Every time Apple Inc. rolls out an updated iPhone, the makers of docking stations, cases and wireless gizmos pay attention. After all, when Apple changes the iPhone, the makers of accessories have to adapt as well.
With the iPhone 7 and 7s, introduced Sept. 7 in San Francisco, it may be the accessories stealing the spotlight.
Apple is eliminating the headphone jack from its newest smartphone and replacing it with an audio system that instead connects either through the Lightning charging port or wirelessly. During its presentation, Apple executives stressed that the change allowed the company to improve audio performance and make the 7 and 7s resistant to water and dust. (That's a feature that would've been handy a couple of summer ago when I accidentally forgot to take the phone out of my pocket before I jumped in the pool.)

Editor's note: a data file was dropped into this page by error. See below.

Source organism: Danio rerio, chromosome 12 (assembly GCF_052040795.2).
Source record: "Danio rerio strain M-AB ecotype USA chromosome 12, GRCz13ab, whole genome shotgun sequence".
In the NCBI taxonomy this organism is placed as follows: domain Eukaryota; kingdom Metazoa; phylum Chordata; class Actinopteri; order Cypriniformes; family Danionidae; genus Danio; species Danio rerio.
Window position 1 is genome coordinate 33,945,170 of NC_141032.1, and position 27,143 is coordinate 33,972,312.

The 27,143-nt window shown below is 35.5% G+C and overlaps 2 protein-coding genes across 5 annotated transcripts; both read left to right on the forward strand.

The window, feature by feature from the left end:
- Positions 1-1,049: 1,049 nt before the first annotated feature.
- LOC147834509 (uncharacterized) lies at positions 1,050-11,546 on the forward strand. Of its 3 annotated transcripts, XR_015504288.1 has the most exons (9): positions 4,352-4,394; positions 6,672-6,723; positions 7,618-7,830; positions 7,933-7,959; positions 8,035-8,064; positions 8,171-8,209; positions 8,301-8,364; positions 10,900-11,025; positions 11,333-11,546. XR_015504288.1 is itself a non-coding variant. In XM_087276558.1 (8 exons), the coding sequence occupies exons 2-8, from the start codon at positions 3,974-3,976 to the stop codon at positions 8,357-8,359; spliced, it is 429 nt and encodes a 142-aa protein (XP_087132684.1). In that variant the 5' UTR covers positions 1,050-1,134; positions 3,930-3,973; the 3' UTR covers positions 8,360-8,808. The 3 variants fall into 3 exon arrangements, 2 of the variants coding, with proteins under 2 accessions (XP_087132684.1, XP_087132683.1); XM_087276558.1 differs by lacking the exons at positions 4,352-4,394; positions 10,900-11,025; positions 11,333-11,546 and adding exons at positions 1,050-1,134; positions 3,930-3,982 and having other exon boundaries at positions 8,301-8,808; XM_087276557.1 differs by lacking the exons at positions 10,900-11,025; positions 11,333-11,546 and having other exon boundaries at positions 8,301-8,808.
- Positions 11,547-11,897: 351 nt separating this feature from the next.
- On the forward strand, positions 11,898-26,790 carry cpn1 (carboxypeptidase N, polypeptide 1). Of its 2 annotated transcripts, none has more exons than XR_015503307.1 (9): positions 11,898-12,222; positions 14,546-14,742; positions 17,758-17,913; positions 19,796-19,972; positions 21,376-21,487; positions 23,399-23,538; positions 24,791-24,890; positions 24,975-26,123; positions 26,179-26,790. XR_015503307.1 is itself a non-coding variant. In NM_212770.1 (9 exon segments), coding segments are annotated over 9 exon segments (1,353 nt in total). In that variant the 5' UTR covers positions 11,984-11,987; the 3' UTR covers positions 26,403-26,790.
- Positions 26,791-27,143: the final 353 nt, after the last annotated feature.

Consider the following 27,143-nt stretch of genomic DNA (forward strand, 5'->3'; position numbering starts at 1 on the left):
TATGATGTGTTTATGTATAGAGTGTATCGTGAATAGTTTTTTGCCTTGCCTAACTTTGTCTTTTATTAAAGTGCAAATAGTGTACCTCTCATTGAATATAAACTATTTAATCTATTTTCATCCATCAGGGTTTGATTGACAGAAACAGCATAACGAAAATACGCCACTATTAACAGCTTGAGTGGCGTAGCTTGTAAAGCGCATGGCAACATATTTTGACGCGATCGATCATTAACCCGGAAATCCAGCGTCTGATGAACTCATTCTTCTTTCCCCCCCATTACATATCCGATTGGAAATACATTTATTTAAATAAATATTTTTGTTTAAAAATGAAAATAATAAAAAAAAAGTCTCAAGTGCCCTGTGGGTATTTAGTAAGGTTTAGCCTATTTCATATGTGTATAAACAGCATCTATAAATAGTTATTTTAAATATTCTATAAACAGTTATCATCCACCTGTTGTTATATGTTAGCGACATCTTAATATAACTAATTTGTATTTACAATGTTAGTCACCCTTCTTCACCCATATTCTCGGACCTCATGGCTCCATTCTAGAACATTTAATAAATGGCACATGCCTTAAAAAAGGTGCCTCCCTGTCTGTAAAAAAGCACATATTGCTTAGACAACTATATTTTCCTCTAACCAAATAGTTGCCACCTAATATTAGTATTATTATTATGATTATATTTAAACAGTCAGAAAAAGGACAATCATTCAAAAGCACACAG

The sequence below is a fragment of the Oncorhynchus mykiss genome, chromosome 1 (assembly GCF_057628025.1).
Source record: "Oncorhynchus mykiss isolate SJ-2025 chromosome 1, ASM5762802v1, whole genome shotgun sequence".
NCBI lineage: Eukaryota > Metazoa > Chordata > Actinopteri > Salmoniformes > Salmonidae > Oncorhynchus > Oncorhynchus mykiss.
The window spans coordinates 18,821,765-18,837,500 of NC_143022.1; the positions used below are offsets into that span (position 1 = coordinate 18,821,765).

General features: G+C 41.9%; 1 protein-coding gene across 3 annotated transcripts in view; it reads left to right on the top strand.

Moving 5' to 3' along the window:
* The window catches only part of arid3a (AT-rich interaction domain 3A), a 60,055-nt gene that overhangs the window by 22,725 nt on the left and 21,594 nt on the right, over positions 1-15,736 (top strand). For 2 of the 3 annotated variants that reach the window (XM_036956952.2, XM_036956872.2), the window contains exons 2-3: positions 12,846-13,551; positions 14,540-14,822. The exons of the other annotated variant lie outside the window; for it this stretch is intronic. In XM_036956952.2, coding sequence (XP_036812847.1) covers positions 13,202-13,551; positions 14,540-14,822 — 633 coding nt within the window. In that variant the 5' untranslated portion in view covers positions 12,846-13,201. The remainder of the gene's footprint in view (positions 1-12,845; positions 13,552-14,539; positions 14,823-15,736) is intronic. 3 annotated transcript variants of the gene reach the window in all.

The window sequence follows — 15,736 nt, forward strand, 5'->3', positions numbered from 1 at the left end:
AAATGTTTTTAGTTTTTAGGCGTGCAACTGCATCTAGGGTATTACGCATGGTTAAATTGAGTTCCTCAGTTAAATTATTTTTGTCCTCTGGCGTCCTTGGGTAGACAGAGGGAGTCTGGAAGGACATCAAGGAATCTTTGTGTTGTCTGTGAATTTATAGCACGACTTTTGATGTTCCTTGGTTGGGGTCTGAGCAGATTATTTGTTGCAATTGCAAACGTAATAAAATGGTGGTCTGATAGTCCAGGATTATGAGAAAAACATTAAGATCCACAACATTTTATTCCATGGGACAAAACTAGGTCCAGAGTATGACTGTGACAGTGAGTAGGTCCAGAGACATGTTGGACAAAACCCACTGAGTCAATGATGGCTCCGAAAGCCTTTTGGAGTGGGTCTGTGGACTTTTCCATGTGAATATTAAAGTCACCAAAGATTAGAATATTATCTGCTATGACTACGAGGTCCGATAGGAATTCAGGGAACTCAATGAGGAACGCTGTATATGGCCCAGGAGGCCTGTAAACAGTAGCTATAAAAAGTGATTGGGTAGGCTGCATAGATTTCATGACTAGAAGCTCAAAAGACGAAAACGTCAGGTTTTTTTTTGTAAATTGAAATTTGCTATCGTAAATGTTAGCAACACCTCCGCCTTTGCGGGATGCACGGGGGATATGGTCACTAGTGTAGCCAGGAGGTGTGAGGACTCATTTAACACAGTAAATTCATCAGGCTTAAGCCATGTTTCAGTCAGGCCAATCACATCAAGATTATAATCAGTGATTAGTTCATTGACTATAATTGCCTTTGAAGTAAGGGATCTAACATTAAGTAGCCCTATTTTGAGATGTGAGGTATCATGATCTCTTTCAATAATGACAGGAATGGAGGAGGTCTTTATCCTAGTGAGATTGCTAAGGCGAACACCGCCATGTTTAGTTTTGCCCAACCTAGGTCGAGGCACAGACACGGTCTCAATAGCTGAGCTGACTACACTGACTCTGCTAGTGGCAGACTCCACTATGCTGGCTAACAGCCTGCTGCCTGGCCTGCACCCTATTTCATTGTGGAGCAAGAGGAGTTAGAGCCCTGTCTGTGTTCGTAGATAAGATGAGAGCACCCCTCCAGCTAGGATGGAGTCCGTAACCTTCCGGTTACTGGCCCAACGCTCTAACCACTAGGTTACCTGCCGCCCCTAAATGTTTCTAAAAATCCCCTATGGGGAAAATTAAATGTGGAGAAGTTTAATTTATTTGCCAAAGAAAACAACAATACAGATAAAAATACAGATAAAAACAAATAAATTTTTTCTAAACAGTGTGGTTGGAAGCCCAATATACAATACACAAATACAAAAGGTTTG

But perhaps even more important for Apple's revenue stream, it allows the company to introduce the AirPods: A pair of small, wireless, Bluetooth-enabled, plastic-encased earbuds, which will sell independently from the phones, at a retail price of about $160.
“It makes no sense to tether us to our mobile devices,” executive Phil Schiller said during the unveiling.
After all, they reasoned, why should we be so attached to an audio system that dates back more than 100 years?
I can see the point. Of course, I also could immediately see they're going to make a fortune selling replacement AirPods. (So did everyone else on Twitter, judging by the range of jokes that immediately began making the rounds.)